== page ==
Lego releases Braille bricks to teach blind and visually impaired children

Lego has unveiled a new project aimed at helping blind and visually impaired children learn Braille in a “playful and engaging way.” Lego Braille Bricks, a concept originally proposed to the toy company by two charities, will allow children to learn the touch writing system through play.

The bricks, which will launch fully in 2020, feature the studs used for characters in the Braille alphabet, as well as printed characters allowing sighted people to read the bricks. They will be “fully compatible” with existing Lego bricks, the company said in a press release.

The Danish Association of the Blind suggested the concept to the Lego Foundation in 2011, while the Dorina Nowill Foundation for the Blind, based in Brazil, proposed the bricks in 2017.
Lego went on to develop prototypes with both organizations, as well as the British charities Leonard Cheshire and Royal National Institute of Blind People, and the Norwegian Association of the Blind and Partially Sighted.

The final set will comprise approximately 250 bricks, covering the complete Braille alphabet, numbers from zero to nine, math symbols, as well as “inspiration for teaching and interactive games. Braille Bricks are currently undergoing testing in schools in Portuguese, Danish, English and Norwegian, while Spanish, French and German versions will be tested later this year.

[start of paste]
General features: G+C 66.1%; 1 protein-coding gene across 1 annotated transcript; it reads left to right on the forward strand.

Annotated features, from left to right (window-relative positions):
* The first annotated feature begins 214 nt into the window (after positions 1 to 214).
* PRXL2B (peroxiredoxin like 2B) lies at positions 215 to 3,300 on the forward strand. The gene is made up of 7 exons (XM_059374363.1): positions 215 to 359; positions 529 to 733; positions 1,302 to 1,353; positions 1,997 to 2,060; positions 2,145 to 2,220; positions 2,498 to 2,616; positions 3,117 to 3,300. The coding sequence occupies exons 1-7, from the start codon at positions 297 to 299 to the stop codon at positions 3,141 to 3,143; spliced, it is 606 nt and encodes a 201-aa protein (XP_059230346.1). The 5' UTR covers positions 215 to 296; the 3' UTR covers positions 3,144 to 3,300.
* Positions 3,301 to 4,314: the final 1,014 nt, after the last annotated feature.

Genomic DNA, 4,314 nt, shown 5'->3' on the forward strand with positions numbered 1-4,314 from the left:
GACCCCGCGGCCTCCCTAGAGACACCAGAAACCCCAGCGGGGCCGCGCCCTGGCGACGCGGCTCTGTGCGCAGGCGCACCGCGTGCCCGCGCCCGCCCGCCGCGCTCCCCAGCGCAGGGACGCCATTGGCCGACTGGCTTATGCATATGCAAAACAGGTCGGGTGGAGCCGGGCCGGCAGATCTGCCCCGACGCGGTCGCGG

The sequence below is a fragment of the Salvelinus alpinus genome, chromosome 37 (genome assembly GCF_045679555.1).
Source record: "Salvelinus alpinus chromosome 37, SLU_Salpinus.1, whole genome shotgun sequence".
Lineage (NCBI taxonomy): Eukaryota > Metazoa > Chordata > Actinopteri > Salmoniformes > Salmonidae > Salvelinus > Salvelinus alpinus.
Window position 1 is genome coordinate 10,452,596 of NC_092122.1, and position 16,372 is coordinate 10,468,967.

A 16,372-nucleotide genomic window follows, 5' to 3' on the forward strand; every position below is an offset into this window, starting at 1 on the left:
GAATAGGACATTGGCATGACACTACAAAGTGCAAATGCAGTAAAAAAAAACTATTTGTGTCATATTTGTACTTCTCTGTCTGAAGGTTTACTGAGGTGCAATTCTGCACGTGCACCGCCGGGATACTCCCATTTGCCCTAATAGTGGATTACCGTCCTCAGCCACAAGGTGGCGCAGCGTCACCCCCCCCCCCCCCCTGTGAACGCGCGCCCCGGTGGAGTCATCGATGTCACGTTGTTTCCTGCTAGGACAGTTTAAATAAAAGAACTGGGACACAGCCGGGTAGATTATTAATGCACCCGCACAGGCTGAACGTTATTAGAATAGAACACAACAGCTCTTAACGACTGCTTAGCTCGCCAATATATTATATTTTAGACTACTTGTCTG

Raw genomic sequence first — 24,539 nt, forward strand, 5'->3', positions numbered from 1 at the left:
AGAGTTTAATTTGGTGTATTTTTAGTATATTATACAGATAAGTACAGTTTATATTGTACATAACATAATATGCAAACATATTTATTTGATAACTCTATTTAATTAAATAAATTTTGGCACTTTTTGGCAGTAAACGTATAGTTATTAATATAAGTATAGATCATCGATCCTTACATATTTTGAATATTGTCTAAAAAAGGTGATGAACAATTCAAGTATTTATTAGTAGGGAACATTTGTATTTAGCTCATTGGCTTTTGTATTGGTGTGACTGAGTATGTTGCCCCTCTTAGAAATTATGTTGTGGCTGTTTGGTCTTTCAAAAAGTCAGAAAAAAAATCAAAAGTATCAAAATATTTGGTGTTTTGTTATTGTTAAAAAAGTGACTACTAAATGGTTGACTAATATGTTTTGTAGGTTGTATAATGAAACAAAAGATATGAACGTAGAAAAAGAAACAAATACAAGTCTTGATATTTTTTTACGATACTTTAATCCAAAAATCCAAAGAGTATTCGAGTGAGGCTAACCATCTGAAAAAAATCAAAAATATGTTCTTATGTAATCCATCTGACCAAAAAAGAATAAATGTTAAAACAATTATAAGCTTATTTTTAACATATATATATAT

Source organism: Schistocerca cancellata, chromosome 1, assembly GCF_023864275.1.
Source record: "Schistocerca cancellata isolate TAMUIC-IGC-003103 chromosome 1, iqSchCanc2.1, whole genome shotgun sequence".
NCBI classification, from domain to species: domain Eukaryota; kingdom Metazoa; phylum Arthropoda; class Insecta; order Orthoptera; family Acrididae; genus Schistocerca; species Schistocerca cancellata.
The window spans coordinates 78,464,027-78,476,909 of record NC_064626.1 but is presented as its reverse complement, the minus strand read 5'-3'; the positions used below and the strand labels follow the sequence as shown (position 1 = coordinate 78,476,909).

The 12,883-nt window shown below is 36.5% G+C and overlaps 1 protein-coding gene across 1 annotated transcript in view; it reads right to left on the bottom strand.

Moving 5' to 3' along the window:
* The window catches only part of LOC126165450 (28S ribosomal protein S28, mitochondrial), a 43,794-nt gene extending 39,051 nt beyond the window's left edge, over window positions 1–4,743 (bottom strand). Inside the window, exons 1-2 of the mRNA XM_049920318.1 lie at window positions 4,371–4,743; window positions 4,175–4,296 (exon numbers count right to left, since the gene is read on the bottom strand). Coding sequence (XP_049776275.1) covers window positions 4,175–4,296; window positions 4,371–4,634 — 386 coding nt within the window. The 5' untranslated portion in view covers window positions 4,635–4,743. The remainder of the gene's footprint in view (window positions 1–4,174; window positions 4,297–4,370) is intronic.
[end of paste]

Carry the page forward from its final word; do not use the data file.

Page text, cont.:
They will ultimately be distributed free of charge to institutions through the partner organisations.

Philippe Chazal, treasurer of the European Blind Union said, “With thousands of audiobooks and computer programs now available, fewer kids are learning to read Braille. This is particularly critical when we know that Braille users often are more independent, have a higher level of education and better employment opportunities.”
A 2009 study revealed that only 10% of visually impaired children in the US are now learning to read Braille.

Morten Bonde, the senior art director for the Lego Group who is losing his sight to a genetic eye disorder said, “Experiencing reactions from both students and teachers to Lego Braille Bricks has been hugely inspirational and reminded me that the only limitations I will meet in life are those I create in my mind.” Read Full CNN Article: Lego releases Braille bricks to teach blind and visually impaired children

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